Her declaration was a travesty of the truth. Britain is still one of the most tolerant nations on earth, able to absorb significant immigration without social upheaval.
Following a 12-day tour of the nation’s most deprived hotspots the Australian lawyer concluded that ours was a nation characterised by a ‘punitive, mean-spirited and often callous approach’ to the disadvantaged
South African law professor Rashida Manjoo, the UN’s special rapporteur on violence against women, absurdly declared in 2014 that Britain had the most sexist culture on the planet – this in a country where both the head of state and the Prime Minister are female!
Just as grotesque was the verdict of Brazilian academic Raquel Rolnik, the UN’s special rapporteur on housing, who claimed in 2013 that the Tories’ withdrawal of spare bedroom subsidies – falsely dubbed ‘the bedroom tax’ by Labour – for social tenants amounted to ‘a violation of human rights’.
It’s hard to take seriously a supposed expert who was reared in Marxist dogma and who once, as a student, sacrificed a chicken to Karl Marx. Not for nothing is Miss Rolnik known as the ‘Brazil Nut’.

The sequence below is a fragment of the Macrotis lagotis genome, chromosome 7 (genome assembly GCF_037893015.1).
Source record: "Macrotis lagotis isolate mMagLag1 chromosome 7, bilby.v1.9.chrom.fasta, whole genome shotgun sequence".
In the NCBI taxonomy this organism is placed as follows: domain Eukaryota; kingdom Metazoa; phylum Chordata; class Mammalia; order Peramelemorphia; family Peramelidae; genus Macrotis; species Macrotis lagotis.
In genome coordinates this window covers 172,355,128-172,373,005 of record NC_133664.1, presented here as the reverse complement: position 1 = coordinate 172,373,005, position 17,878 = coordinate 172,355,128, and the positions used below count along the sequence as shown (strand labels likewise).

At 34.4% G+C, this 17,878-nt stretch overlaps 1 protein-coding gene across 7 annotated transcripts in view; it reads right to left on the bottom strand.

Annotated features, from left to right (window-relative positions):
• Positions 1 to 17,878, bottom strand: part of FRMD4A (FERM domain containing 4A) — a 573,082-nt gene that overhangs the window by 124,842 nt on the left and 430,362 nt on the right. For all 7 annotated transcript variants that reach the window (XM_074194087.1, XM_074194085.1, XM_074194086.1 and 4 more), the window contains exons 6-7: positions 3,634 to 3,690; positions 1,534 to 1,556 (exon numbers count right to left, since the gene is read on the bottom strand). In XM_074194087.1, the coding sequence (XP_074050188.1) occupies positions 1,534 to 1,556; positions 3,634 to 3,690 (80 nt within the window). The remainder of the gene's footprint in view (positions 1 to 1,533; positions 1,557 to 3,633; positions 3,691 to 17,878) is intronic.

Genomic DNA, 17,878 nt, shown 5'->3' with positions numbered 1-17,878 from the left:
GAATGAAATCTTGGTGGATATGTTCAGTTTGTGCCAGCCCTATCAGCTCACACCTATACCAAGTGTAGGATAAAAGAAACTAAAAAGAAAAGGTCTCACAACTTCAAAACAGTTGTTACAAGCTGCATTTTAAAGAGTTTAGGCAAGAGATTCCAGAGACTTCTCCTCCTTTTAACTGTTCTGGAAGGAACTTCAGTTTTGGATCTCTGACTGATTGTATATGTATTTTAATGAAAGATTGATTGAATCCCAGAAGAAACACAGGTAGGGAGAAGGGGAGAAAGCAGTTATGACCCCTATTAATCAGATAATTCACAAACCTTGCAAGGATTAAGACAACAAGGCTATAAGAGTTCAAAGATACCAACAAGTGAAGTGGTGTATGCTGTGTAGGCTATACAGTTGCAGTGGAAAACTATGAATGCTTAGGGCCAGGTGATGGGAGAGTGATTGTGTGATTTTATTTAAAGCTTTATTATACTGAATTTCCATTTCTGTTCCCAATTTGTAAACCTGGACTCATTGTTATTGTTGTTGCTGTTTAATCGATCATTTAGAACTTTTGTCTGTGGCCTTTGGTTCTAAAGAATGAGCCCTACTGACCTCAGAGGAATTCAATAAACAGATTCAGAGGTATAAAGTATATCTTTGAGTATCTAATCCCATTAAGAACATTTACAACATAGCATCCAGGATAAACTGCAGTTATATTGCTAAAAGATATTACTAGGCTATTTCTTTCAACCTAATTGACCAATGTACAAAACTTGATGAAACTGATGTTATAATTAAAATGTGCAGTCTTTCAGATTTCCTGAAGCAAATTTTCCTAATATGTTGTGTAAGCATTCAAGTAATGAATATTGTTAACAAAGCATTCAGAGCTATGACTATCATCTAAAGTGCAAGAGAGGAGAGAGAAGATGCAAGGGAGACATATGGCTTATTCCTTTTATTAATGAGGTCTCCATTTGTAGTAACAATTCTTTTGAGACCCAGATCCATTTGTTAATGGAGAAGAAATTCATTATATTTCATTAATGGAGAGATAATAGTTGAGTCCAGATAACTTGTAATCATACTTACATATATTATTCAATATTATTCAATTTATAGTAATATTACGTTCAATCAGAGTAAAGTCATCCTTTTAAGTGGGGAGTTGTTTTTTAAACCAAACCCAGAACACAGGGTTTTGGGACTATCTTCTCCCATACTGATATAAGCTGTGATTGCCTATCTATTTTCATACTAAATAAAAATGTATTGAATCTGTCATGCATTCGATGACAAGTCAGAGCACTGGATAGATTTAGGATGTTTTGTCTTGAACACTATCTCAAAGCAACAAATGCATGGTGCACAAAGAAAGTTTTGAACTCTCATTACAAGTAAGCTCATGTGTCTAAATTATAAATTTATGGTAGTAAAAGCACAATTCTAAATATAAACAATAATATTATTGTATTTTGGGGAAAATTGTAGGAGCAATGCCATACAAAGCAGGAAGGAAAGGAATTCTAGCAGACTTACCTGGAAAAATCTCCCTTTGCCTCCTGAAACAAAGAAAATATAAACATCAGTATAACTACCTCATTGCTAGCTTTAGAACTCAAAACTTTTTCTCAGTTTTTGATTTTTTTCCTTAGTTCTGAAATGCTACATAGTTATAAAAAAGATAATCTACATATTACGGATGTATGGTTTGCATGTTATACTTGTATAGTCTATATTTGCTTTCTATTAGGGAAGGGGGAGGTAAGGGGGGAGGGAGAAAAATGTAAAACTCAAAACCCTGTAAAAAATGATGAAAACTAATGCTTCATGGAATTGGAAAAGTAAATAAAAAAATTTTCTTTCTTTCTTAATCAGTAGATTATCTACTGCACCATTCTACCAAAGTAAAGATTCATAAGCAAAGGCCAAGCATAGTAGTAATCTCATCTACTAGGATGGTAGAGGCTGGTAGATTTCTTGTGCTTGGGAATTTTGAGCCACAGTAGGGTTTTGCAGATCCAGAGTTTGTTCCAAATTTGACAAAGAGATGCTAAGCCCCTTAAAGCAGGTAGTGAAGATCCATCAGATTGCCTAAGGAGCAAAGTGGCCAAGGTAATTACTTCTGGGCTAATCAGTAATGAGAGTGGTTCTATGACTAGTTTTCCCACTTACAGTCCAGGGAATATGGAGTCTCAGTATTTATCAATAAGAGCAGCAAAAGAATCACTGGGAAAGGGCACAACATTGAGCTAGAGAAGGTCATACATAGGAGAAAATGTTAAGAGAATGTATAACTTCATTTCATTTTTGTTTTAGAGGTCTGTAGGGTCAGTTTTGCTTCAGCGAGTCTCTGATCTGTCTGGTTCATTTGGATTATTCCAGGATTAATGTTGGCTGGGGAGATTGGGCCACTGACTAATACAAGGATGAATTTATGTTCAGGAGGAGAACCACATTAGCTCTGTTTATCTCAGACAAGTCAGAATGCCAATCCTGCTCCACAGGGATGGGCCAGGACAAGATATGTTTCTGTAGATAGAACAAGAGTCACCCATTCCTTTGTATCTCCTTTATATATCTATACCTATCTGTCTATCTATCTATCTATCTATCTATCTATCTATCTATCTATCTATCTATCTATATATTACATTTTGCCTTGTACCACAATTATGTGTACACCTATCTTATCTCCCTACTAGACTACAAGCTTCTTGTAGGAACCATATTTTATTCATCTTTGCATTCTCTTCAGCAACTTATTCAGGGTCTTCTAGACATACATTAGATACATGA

In her native Brazil, more than 12million people live in squalid slums without basic facilities, while another 50million are estimated to have inadequate housing. That certainly puts her gripes about Britain into perspective.
Indeed, such a charge applies to all the UN’s politically motivated condemnations of Britain.
We have to endure pompous lectures from a parade of these ‘special’ rapporteurs about our institutional iniquities, yet inequality, lack of welfare support, sexual oppression and ethnic conflict are all far worse in the developing world.
That is where the UN should be concentrating its fire, but it doesn’t, because such an approach would not fit the quasi-Marxist template of Western repression that it has embraced.